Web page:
Our Daily Elder Devotional
We claim no originality for these devotions. One of our elders searches various sources and finds a daily devotion. Consider this a gift from Clinton Avenue Reformed Church: www.clintonave.org.
Today’s devotional comes from Our Daily Bread.
The Gift and the Giver
Luke 1:67-79New International Version (NIV)
67 His father Zechariah was filled with the Holy Spirit and prophesied:
68 “Praise be to the Lord, the God of Israel,
because he has come to his people and redeemed them.
69 He has raised up a horn[a] of salvation for us
in the house of his servant David
70 (as he said through his holy prophets of long ago),
71 salvation from our enemies
and from the hand of all who hate us—
72 to show mercy to our ancestors
and to remember his holy covenant,
73 the oath he swore to our father Abraham:
74 to rescue us from the hand of our enemies,
and to enable us to serve him without fear
75 in holiness and righteousness before him all our days.
76 And you, my child, will be called a prophet of the Most High;
for you will go on before the Lord to prepare the way for him,
77 to give his people the knowledge of salvation
through the forgiveness of their sins,
78 because of the tender mercy of our God,
by which the rising sun will come to us from heaven
79 to shine on those living in darkness
and in the shadow of death,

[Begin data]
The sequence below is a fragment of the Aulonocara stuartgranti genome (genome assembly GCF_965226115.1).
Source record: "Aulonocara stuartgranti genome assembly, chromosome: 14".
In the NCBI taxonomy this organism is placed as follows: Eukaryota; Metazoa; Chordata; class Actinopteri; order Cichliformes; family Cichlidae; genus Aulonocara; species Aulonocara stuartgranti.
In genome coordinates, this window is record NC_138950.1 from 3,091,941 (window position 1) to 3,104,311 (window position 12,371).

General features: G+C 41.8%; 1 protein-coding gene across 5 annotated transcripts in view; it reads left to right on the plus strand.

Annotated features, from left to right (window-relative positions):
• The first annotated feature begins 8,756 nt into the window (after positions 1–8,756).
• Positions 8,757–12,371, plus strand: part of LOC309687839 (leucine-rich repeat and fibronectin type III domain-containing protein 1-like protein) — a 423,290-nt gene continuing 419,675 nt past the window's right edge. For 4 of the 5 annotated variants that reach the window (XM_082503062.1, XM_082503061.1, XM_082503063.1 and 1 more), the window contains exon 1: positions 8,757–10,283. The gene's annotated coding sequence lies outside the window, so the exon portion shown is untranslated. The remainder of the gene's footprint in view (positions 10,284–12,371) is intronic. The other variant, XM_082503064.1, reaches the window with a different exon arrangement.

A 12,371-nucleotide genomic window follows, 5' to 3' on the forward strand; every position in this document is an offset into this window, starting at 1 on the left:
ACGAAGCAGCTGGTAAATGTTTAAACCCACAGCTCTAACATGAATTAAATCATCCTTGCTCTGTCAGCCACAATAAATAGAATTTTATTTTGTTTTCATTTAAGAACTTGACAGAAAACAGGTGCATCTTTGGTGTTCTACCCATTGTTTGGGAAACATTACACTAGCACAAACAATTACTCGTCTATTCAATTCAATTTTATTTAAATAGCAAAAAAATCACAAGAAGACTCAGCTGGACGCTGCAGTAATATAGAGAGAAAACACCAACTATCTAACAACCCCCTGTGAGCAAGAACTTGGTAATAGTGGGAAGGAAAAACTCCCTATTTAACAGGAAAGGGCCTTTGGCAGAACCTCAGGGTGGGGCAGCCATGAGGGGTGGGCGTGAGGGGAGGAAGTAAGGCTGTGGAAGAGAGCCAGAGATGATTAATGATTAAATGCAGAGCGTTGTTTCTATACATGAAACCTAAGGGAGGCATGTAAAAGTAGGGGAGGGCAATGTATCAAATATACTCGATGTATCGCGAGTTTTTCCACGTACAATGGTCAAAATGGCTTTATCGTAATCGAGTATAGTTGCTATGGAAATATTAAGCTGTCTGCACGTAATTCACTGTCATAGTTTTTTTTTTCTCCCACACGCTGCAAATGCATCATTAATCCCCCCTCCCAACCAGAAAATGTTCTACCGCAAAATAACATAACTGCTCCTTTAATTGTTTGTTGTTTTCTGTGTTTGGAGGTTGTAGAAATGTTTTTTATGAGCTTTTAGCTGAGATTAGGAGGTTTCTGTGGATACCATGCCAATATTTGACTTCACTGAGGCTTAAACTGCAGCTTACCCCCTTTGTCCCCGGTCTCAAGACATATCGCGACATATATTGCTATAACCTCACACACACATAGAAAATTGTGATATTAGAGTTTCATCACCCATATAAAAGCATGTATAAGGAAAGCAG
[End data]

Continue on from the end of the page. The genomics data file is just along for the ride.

to guide our feet into the path of peace.”
- Luke 1:69 Horn here symbolizes a strong king.
It’s only a keychain. Five little blocks held together by a shoelace. My daughter gave it to me years ago when she was seven. Today the lace is frayed and the blocks are chipped, but they spell a message that never grows old: “I Love Dad.”
The most precious gifts are determined not by what went into them, but by who they are from. Ask any parent who ever received a bouquet of dandelions from a child’s hand. The best gifts are valued not in money but in love.
Zechariah understood that. We hear it in his prophetic song as he praised God for giving him and his wife Elizabeth their son John when they were well past their childbearing years (Luke 1:67-79). Zechariah rejoiced because John was to be a prophet who would proclaim God’s greatest gift to all people—the coming Messiah: “Because of God’s tender mercy, the morning light from heaven is about to break upon us” (Luke 1:78 NLT). Those words point to a gift given with so much love that it will even “shine on those living in darkness and in the shadow of death” (1:79).
The sweetest gift we can receive is God’s tender mercy—the forgiveness of our sins through Jesus. That gift cost Him dearly at the cross, but He offers it freely out of His deep love for us. James Banks
Jesus, thank You for Your gift of forgiveness and life through You. I receive Your gift with joy.
Jesus is both the gift and the Giver.